Local internet traffic in Venezuela: More efficiency or more State control?
By Ysabel Briceño and AL for APCNews
MERIDA, Venezuela, 24 September 2009
In the last few years, a technical problem related to internet traffic and the broadband market emerged and was recognised as hindering the quality of communications in South American countries: the long distance that most internet traffic had to travel outside of the region and then back again, even in the case of local communications.
Internet backbones – the main “trunk” connections that link the different ramified networks of internet traffic in Latin America – and global internet service providers are primarily located in the United States. This meant that initially, all local, national and international data circulating on the internet in the Latin American countries inevitably had to pass through these backbones before returning to their final destination in the region. This situation entailed longer delays in data recovery, the loss of data packets and, of course, higher costs for internet end-users, since the services of international service providers had to be purchased for all internet traffic. This posed a significant obstacle to the growth of the sector in Latin America.
The creation of network access points (NAPs), also know as Internet Exchange Point (IXPs), was identified as a means of remedying this problem. By facilitating the exchange of internet data traffic within a particular geographic area (a country or region), it would be possible to avoid channelling traffic through international routes when there was no need for it to leave the area.
It is generally assumed that the creation of national and regional NAPs will not only improve the quality of internet access in the countries of Latin America, in terms of connection speed and reliability, but will also contribute to lowering the costs of service by eliminating expenditures on international service providers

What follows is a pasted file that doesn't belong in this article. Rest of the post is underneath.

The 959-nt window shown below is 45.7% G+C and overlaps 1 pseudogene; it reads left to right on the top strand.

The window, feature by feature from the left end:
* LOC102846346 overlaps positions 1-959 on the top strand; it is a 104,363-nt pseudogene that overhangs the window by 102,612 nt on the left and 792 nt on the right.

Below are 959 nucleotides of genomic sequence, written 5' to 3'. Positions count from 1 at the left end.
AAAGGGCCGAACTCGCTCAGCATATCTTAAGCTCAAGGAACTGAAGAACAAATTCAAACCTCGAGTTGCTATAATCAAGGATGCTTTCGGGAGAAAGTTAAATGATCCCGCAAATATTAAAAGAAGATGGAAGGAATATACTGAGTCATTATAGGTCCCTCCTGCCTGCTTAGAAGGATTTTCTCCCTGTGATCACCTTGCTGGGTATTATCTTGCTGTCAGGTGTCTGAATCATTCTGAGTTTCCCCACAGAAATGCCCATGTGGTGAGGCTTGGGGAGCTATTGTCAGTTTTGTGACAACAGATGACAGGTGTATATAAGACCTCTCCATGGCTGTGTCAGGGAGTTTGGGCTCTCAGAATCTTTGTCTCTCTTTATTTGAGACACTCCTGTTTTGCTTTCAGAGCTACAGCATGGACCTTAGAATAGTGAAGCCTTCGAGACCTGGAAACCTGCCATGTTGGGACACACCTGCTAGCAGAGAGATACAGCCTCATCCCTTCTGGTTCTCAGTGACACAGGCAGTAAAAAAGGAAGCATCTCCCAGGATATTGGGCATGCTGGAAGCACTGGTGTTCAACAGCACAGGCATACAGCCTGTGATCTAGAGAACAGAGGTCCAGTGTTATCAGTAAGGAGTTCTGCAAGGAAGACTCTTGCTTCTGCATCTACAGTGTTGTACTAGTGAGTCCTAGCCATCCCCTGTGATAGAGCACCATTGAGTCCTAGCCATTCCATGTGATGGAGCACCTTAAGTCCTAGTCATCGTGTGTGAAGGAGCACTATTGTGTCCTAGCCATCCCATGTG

Venezuela is one of the few countries in the region that has not succeeded in implementing plans for the creation of a NAP. The academic, private and state sectors have all promoted the creation of shared points of internet connection, for reasons that have varied over time: from scientific necessity to economic benefit to technological independence and sovereignty. And all have proven unsuccessful.
More recently, the new initiative for the creation of a NAP promoted by the state is tainted by the politically polarised climate currently gripping Venezuela. Mistrust, conflicting priorities, power relations and fear of excessive control by the state have thrown up new obstacles to negotiations for the creation of a NAP. In a country where political agreements are a major challenge, it is difficult to say what the possibilities of success will be for this latest proposal from the state.
At the same time, however, the unsuccessful efforts to create a NAP in Venezuela over the course of an entire decade raise the question of whether new technological developments might not offer solutions for the initial goals to be fulfilled through a NAP: greater efficiency and lower prices for end-users. Thanks to the emergence of new technologies, the convergence of services and decreases in international connectivity prices, it is quite likely that at this point in time the creation of a NAP is losing the relevance it had in earlier years.
The resurgence of the idea of a NAP in Venezuela, promoted by the government and based on a strategic conception of the sector, has complicated negotiations by lending the initiative new connotations. A new relationship between the state and the telecommunications sector is developing, one that is not only economic but also political. Over the last decade, the internet has become a powerful tool and its capacity to influence diverse sectors of society has made it a major force in this new century. Along the way, both the state and society, in their complex interrelationship, are putting their cards on the table, making offers, exerting pressure, in accordance with the difficult expectations developed in this 21st century. New contexts, new forms of negotiation.
Photo: Organic growth of the internet and its sub-networks, by jurvetson. Used with permission under Creative Commons licence 2.0
This article is based on a report by Ysabel Briceño as a part of the CILAC initiative, a project by APC’s Policy Programme for Latin America. This report is part of a “series of five reports on ICT reform and access to broadband in Latin America”:http://www.apc.org/en/node/8974